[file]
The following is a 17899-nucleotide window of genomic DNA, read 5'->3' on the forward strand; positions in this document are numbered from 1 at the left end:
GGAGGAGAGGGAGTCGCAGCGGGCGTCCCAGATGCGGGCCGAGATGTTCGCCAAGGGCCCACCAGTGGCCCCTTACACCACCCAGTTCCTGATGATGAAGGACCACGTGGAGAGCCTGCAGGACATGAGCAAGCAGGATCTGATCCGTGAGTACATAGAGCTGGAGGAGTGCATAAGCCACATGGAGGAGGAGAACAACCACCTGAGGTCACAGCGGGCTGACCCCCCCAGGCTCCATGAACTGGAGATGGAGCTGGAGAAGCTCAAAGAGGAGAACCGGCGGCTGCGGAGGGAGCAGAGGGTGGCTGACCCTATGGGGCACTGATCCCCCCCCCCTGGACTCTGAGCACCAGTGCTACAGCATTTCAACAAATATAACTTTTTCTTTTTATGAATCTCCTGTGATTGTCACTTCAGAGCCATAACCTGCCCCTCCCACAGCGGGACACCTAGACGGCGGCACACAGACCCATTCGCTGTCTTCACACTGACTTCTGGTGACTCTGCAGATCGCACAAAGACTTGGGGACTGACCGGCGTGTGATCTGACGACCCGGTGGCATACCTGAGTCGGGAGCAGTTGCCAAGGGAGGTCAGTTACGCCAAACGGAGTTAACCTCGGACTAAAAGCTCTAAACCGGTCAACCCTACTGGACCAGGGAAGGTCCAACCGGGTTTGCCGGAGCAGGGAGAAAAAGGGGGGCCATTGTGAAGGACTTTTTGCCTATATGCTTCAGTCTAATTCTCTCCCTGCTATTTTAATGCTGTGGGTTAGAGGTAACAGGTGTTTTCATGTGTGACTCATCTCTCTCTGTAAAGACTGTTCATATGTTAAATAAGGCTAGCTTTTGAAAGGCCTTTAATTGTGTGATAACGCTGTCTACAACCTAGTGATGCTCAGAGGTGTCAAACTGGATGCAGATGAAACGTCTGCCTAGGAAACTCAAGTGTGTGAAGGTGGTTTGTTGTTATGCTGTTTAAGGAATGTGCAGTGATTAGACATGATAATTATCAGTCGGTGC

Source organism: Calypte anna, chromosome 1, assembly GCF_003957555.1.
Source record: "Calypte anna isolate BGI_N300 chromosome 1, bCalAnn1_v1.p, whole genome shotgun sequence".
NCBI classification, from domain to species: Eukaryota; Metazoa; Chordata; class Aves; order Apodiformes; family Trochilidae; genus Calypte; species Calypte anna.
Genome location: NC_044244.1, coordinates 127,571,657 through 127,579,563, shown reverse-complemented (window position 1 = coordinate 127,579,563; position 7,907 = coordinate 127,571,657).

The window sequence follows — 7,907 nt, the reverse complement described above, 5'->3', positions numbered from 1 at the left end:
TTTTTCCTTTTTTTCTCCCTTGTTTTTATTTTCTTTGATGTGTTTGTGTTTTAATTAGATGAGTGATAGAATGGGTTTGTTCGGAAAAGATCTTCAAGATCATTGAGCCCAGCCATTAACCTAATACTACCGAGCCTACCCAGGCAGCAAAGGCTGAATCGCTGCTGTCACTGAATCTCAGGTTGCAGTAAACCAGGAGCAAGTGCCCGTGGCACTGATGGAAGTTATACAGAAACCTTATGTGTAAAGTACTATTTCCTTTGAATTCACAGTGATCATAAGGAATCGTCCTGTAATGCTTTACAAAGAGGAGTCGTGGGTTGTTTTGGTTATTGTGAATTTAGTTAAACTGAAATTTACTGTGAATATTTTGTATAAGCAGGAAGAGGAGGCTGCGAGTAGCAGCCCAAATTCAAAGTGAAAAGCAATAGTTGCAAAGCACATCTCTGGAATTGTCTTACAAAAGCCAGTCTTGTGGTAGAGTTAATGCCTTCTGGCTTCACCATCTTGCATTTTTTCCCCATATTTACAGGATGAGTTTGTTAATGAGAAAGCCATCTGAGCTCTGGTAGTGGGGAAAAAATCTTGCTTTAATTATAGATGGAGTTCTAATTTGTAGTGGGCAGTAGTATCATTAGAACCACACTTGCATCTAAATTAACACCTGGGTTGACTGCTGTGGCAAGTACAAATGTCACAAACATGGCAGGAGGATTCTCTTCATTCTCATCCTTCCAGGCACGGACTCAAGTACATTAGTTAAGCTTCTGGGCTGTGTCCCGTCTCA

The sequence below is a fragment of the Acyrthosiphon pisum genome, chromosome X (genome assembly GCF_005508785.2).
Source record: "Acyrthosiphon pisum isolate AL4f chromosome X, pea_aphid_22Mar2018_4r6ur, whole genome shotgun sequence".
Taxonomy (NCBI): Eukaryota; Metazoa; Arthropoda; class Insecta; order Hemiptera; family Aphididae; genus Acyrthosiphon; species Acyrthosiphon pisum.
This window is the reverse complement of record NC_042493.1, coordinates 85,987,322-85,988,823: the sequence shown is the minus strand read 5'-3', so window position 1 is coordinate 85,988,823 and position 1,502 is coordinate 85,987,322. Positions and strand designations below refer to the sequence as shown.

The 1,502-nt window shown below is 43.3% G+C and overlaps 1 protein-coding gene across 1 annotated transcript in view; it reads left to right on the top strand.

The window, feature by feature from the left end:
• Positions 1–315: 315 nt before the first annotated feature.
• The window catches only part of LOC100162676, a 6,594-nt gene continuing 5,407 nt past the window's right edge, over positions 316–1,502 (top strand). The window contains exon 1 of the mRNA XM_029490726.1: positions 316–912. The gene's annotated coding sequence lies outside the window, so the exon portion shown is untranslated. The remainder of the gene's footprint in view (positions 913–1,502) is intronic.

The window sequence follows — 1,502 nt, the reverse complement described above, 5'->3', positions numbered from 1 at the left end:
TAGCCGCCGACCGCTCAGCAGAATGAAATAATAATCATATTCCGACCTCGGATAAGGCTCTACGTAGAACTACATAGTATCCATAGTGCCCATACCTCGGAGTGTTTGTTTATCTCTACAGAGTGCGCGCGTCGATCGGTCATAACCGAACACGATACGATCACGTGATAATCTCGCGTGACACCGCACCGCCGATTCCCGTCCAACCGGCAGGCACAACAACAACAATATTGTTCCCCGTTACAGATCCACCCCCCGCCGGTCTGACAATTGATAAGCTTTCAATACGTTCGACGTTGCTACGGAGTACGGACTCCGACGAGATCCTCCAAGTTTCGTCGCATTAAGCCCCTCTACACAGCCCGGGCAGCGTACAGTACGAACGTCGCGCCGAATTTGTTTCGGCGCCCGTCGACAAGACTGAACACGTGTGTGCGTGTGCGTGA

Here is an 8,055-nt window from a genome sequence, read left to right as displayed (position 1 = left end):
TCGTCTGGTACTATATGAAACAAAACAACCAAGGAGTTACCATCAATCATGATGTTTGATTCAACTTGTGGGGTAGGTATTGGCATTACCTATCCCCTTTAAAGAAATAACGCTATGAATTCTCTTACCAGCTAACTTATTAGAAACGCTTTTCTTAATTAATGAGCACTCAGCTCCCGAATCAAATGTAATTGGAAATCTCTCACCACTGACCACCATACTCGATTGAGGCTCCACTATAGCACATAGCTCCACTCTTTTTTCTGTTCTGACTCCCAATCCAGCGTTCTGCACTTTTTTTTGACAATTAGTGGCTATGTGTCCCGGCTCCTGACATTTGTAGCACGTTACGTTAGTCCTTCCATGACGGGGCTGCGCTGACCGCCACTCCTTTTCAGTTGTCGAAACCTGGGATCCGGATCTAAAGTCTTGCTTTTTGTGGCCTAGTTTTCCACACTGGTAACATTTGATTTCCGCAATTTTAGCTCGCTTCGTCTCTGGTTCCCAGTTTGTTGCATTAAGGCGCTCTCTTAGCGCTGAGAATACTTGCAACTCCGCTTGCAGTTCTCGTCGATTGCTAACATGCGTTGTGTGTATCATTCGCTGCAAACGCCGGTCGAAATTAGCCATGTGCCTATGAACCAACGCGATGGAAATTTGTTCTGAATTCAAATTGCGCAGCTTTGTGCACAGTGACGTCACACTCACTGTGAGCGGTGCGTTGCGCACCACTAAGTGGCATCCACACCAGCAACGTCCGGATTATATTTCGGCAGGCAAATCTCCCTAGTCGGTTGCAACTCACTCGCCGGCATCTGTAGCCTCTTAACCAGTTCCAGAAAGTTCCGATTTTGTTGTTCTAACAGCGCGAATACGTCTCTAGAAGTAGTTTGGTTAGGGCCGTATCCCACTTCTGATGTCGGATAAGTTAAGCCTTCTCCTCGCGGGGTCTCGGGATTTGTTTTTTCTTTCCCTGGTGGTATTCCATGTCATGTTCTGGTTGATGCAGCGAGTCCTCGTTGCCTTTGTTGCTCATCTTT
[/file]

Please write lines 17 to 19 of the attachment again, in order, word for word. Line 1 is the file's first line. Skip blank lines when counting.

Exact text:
The window sequence follows — 1,502 nt, the reverse complement described above, 5'->3', positions numbered from 1 at the left end:
TAGCCGCCGACCGCTCAGCAGAATGAAATAATAATCATATTCCGACCTCGGATAAGGCTCTACGTAGAACTACATAGTATCCATAGTGCCCATACCTCGGAGTGTTTGTTTATCTCTACAGAGTGCGCGCGTCGATCGGTCATAACCGAACACGATACGATCACGTGATAATCTCGCGTGACACCGCACCGCCGATTCCCGTCCAACCGGCAGGCACAACAACAACAATATTGTTCCCCGTTACAGATCCACCCCCCGCCGGTCTGACAATTGATAAGCTTTCAATACGTTCGACGTTGCTACGGAGTACGGACTCCGACGAGATCCTCCAAGTTTCGTCGCATTAAGCCCCTCTACACAGCCCGGGCAGCGTACAGTACGAACGTCGCGCCGAATTTGTTTCGGCGCCCGTCGACAAGACTGAACACGTGTGTGCGTGTGCGTGA

Here is an 8,055-nt window from a genome sequence, read left to right as displayed (position 1 = left end):